Trina Solar’s (TSL) manufacturing segment produces ingots, wafers, solar (TAN) cells, and PV (photovoltaic) modules. The company derives the majority of its revenue from its manufacturing segment, and its future success largely depends on the ability to expand its manufacturing capacity and output.
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According to the company’s filings, Trina Solar’s annualized manufacturing capacities for modules, solar cells, wafers, and ingots stood at 6.0 GW (gigawatts), 5.0 GW, 1.8 GW, and 2.3 GW, respectively, at the end of 2Q16. The company increased its module and cell manufacturing capacities from 5.6 GW and 4.3 GW, respectively, at the end of 1Q16. However, its manufacturing capacity for wafers and ingots remained the same. TSL expects its manufacturing capacity to remain at existing levels at the end of 4Q16.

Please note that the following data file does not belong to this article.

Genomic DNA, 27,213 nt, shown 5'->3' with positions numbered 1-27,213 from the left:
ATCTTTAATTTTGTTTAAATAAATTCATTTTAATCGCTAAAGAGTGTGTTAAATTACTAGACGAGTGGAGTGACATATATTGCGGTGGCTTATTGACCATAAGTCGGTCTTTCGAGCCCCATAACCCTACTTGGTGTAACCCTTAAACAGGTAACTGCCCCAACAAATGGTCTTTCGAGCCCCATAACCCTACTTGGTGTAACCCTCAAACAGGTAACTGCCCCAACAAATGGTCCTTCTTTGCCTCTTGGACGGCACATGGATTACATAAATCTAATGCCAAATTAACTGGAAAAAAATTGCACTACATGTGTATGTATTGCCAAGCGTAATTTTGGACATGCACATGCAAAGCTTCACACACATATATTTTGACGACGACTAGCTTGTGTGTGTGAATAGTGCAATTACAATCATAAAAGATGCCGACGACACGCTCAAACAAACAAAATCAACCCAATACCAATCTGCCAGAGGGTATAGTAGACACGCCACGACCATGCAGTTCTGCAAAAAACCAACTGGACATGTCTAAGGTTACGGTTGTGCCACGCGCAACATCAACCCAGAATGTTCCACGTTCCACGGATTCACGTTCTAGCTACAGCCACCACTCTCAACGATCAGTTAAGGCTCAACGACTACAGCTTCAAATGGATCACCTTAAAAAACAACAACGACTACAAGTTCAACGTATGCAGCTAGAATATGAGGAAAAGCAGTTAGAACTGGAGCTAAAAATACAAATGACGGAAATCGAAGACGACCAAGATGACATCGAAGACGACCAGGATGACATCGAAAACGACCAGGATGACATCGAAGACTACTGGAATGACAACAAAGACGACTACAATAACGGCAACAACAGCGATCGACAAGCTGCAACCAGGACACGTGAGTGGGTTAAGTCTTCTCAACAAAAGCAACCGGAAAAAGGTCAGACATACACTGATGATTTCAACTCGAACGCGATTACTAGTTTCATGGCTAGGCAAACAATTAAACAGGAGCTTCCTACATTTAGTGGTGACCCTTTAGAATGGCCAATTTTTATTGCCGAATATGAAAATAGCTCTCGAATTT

Trina Solar’s interest expenses have consistently been on the rise over the last eight quarters. For 2Q16, interest expenses came in at $26.0 million, compared to $15.5 million in 1Q16 and $13.0 million in 2Q15.
According to the company’s filings, the increase in interest expenses is mainly due to the increase in both short-term and long-term debt.
As of June 30, 2016, Trina Solar had an interest coverage ratio (the number of times interest payments can be made with current earnings) of about 3.2, which is up from 2.9 on March 31, 2016, but down from 4.7 at the end of 2Q15. This is lower than Canadian Solar’s (CSIQ) interest coverage ratio of 3.2 but higher than First Solar’s (FSLR) ratio of 1.2 and JA Solar’s (JASO) ratio of 2.7 for 2Q16.
As of June 30, 2016, Trina Solar had about $1,158 million and $635 million of short-term and long-term borrowings on its books, respectively. TSL had about $933 million and $584 million in short-term and long-term borrowings, respectively, at the end of 1Q16.
At the end of 2Q16, Trina Solar had about $648 million in cash and cash equivalents on its balance sheet, compared to $452 million at the end of 1Q16.
Next, we’ll look at Trina Solar’s 2016 and 3Q16 guidance.